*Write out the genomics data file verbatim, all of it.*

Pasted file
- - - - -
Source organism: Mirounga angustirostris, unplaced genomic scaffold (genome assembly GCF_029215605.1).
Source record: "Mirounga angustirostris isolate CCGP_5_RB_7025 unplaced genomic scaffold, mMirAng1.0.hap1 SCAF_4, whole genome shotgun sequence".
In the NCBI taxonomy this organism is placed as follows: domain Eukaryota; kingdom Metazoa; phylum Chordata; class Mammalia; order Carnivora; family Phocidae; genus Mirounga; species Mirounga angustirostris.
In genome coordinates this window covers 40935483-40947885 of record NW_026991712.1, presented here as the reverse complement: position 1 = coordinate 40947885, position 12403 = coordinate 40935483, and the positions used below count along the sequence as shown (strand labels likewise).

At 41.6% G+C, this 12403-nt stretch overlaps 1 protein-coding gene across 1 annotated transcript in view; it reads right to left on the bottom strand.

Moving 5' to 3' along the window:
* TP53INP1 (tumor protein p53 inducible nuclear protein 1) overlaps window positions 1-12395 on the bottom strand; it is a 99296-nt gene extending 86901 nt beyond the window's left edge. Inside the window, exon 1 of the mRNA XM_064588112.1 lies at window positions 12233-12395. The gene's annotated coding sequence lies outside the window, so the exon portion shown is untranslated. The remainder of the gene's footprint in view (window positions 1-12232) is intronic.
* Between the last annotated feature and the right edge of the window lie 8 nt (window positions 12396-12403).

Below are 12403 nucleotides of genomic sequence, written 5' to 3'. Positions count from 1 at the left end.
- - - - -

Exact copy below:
Source organism: Mirounga angustirostris, unplaced genomic scaffold (genome assembly GCF_029215605.1).
Source record: "Mirounga angustirostris isolate CCGP_5_RB_7025 unplaced genomic scaffold, mMirAng1.0.hap1 SCAF_4, whole genome shotgun sequence".
In the NCBI taxonomy this organism is placed as follows: domain Eukaryota; kingdom Metazoa; phylum Chordata; class Mammalia; order Carnivora; family Phocidae; genus Mirounga; species Mirounga angustirostris.
In genome coordinates this window covers 40935483-40947885 of record NW_026991712.1, presented here as the reverse complement: position 1 = coordinate 40947885, position 12403 = coordinate 40935483, and the positions used below count along the sequence as shown (strand labels likewise).

At 41.6% G+C, this 12403-nt stretch overlaps 1 protein-coding gene across 1 annotated transcript in view; it reads right to left on the bottom strand.

Moving 5' to 3' along the window:
* TP53INP1 (tumor protein p53 inducible nuclear protein 1) overlaps window positions 1-12395 on the bottom strand; it is a 99296-nt gene extending 86901 nt beyond the window's left edge. Inside the window, exon 1 of the mRNA XM_064588112.1 lies at window positions 12233-12395. The gene's annotated coding sequence lies outside the window, so the exon portion shown is untranslated. The remainder of the gene's footprint in view (window positions 1-12232) is intronic.
* Between the last annotated feature and the right edge of the window lie 8 nt (window positions 12396-12403).

Below are 12403 nucleotides of genomic sequence, written 5' to 3'. Positions count from 1 at the left end.